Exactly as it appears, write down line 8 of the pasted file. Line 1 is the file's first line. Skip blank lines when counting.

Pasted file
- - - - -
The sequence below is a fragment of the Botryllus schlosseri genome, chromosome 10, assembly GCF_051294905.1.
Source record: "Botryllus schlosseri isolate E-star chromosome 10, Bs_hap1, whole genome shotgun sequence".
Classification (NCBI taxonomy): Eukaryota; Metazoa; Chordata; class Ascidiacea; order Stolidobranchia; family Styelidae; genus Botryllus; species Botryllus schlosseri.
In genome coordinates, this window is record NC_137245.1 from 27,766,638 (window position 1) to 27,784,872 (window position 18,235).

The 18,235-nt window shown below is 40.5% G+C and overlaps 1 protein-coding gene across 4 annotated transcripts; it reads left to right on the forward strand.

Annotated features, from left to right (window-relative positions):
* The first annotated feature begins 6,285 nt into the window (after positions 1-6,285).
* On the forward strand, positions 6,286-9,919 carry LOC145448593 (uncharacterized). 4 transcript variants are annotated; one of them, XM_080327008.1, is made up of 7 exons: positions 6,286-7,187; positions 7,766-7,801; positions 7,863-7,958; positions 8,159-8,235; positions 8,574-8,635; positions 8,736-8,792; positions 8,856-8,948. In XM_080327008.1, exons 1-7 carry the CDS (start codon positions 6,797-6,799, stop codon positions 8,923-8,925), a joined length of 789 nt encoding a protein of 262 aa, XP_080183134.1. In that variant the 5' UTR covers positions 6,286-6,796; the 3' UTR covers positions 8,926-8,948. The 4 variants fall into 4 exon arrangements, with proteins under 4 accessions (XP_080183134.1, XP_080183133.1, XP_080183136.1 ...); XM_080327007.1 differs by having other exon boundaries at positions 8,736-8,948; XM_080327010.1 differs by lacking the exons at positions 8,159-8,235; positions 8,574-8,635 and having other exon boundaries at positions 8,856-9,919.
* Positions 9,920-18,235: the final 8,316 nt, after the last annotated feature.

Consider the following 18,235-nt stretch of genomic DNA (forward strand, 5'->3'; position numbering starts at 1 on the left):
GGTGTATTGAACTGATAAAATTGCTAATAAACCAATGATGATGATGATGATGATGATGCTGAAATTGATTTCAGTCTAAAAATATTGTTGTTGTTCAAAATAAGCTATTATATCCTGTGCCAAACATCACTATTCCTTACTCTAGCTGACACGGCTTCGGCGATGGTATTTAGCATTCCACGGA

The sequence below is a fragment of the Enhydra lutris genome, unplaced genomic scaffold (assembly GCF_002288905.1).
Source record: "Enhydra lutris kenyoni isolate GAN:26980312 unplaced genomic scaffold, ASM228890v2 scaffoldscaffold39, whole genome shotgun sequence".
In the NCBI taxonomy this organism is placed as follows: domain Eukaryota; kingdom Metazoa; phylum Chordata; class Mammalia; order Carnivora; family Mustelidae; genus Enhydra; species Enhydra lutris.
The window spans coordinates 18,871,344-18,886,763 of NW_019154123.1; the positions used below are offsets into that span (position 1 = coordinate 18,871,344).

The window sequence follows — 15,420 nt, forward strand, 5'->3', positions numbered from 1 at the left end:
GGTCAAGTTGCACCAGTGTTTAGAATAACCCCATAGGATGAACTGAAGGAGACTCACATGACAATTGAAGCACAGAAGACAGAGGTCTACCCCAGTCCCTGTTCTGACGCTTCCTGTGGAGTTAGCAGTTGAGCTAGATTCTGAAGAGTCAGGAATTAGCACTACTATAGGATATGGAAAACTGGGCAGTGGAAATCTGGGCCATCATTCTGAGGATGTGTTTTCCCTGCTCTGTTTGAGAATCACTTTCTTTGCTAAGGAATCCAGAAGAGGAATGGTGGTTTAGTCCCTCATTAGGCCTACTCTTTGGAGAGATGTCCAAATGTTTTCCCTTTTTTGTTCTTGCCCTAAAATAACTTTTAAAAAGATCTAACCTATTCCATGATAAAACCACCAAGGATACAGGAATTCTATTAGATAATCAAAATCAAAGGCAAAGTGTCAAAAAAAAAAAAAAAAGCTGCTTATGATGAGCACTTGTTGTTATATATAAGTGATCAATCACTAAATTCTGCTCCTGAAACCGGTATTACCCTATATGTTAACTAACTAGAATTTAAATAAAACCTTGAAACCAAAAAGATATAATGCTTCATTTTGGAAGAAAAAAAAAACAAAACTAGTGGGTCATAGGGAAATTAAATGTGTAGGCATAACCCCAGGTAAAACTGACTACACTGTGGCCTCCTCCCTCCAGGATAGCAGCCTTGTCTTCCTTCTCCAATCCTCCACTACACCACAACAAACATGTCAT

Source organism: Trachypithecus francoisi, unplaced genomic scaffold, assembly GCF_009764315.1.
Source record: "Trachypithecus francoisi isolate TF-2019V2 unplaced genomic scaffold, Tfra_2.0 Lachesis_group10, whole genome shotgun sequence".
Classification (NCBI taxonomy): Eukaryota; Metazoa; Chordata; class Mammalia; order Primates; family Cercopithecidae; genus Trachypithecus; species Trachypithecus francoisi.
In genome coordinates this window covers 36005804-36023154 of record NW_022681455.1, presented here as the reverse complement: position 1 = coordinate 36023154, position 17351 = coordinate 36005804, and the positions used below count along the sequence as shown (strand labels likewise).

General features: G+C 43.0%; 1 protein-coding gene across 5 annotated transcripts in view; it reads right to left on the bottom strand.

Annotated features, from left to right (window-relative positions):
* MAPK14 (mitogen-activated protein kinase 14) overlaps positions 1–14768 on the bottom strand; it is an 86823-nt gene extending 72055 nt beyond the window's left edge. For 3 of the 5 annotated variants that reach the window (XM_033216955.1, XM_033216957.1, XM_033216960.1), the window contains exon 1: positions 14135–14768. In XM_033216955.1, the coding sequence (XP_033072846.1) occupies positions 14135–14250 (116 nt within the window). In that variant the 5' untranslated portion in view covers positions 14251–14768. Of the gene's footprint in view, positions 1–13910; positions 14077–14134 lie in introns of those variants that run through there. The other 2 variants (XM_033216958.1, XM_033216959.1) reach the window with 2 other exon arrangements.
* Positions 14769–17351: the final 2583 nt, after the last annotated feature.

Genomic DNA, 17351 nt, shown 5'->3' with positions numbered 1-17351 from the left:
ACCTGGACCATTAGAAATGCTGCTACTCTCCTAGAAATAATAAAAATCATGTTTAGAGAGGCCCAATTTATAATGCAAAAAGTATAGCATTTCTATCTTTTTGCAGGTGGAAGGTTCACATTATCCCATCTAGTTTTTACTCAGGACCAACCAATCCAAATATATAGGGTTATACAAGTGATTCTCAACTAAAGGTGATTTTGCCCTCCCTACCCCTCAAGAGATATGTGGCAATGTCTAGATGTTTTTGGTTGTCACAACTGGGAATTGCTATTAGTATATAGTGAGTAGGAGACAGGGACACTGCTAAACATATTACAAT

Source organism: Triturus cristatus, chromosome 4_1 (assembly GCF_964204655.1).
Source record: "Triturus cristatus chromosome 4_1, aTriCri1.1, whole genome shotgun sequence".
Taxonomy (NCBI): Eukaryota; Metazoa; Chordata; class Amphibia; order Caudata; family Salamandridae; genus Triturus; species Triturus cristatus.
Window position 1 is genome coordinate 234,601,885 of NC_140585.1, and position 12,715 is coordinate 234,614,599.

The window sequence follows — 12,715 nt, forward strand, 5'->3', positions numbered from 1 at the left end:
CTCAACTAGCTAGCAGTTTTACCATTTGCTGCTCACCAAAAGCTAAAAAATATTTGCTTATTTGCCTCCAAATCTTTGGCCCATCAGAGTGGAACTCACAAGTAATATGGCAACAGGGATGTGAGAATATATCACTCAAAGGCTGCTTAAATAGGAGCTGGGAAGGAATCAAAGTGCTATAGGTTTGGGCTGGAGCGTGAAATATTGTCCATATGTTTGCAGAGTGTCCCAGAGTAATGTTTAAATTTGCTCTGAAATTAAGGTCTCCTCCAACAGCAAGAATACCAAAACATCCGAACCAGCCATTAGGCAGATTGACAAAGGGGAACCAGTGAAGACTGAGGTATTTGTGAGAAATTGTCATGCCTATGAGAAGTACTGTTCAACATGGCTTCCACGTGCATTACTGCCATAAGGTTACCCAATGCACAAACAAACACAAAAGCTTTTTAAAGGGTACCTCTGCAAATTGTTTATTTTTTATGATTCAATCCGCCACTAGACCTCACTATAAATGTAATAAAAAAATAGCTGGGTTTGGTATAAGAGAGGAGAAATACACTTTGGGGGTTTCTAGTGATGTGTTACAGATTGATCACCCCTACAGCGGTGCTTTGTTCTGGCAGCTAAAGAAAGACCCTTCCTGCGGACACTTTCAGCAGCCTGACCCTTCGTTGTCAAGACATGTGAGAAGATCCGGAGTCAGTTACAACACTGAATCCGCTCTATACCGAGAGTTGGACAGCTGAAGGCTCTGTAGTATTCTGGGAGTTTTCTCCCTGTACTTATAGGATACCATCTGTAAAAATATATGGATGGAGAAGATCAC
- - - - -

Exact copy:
* On the forward strand, positions 6,286-9,919 carry LOC145448593 (uncharacterized). 4 transcript variants are annotated; one of them, XM_080327008.1, is made up of 7 exons: positions 6,286-7,187; positions 7,766-7,801; positions 7,863-7,958; positions 8,159-8,235; positions 8,574-8,635; positions 8,736-8,792; positions 8,856-8,948. In XM_080327008.1, exons 1-7 carry the CDS (start codon positions 6,797-6,799, stop codon positions 8,923-8,925), a joined length of 789 nt encoding a protein of 262 aa, XP_080183134.1. In that variant the 5' UTR covers positions 6,286-6,796; the 3' UTR covers positions 8,926-8,948. The 4 variants fall into 4 exon arrangements, with proteins under 4 accessions (XP_080183134.1, XP_080183133.1, XP_080183136.1 ...); XM_080327007.1 differs by having other exon boundaries at positions 8,736-8,948; XM_080327010.1 differs by lacking the exons at positions 8,159-8,235; positions 8,574-8,635 and having other exon boundaries at positions 8,856-9,919.